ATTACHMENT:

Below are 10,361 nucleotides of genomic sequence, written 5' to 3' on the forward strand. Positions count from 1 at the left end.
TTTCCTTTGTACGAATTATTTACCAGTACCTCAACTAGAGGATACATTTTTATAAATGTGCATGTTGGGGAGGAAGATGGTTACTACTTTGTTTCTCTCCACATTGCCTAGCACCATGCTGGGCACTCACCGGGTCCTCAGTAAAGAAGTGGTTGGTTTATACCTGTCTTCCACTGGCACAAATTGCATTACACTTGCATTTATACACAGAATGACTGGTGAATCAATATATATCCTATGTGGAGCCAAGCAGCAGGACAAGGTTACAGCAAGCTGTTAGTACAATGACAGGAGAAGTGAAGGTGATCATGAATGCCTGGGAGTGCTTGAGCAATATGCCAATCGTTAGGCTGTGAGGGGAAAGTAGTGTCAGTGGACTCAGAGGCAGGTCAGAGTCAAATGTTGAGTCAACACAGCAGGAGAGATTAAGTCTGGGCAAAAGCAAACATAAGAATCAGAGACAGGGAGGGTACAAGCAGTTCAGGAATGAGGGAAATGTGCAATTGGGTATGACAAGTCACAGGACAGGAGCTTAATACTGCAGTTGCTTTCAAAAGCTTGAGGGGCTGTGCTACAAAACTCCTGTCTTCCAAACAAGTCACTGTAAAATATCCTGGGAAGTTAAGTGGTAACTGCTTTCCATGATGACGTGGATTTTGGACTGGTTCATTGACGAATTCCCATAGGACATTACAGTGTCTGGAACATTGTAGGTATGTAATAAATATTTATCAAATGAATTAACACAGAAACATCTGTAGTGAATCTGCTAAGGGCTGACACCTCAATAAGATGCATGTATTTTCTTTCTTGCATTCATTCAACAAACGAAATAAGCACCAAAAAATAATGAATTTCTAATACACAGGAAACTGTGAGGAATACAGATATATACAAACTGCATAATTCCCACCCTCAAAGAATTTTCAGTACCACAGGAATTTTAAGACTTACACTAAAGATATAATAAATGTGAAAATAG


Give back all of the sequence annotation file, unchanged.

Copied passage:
Below are 10,361 nucleotides of genomic sequence, written 5' to 3' on the forward strand. Positions count from 1 at the left end.
TTTCCTTTGTACGAATTATTTACCAGTACCTCAACTAGAGGATACATTTTTATAAATGTGCATGTTGGGGAGGAAGATGGTTACTACTTTGTTTCTCTCCACATTGCCTAGCACCATGCTGGGCACTCACCGGGTCCTCAGTAAAGAAGTGGTTGGTTTATACCTGTCTTCCACTGGCACAAATTGCATTACACTTGCATTTATACACAGAATGACTGGTGAATCAATATATATCCTATGTGGAGCCAAGCAGCAGGACAAGGTTACAGCAAGCTGTTAGTACAATGACAGGAGAAGTGAAGGTGATCATGAATGCCTGGGAGTGCTTGAGCAATATGCCAATCGTTAGGCTGTGAGGGGAAAGTAGTGTCAGTGGACTCAGAGGCAGGTCAGAGTCAAATGTTGAGTCAACACAGCAGGAGAGATTAAGTCTGGGCAAAAGCAAACATAAGAATCAGAGACAGGGAGGGTACAAGCAGTTCAGGAATGAGGGAAATGTGCAATTGGGTATGACAAGTCACAGGACAGGAGCTTAATACTGCAGTTGCTTTCAAAAGCTTGAGGGGCTGTGCTACAAAACTCCTGTCTTCCAAACAAGTCACTGTAAAATATCCTGGGAAGTTAAGTGGTAACTGCTTTCCATGATGACGTGGATTTTGGACTGGTTCATTGACGAATTCCCATAGGACATTACAGTGTCTGGAACATTGTAGGTATGTAATAAATATTTATCAAATGAATTAACACAGAAACATCTGTAGTGAATCTGCTAAGGGCTGACACCTCAATAAGATGCATGTATTTTCTTTCTTGCATTCATTCAACAAACGAAATAAGCACCAAAAAATAATGAATTTCTAATACACAGGAAACTGTGAGGAATACAGATATATACAAACTGCATAATTCCCACCCTCAAAGAATTTTCAGTACCACAGGAATTTTAAGACTTACACTAAAGATATAATAAATGTGAAAATAG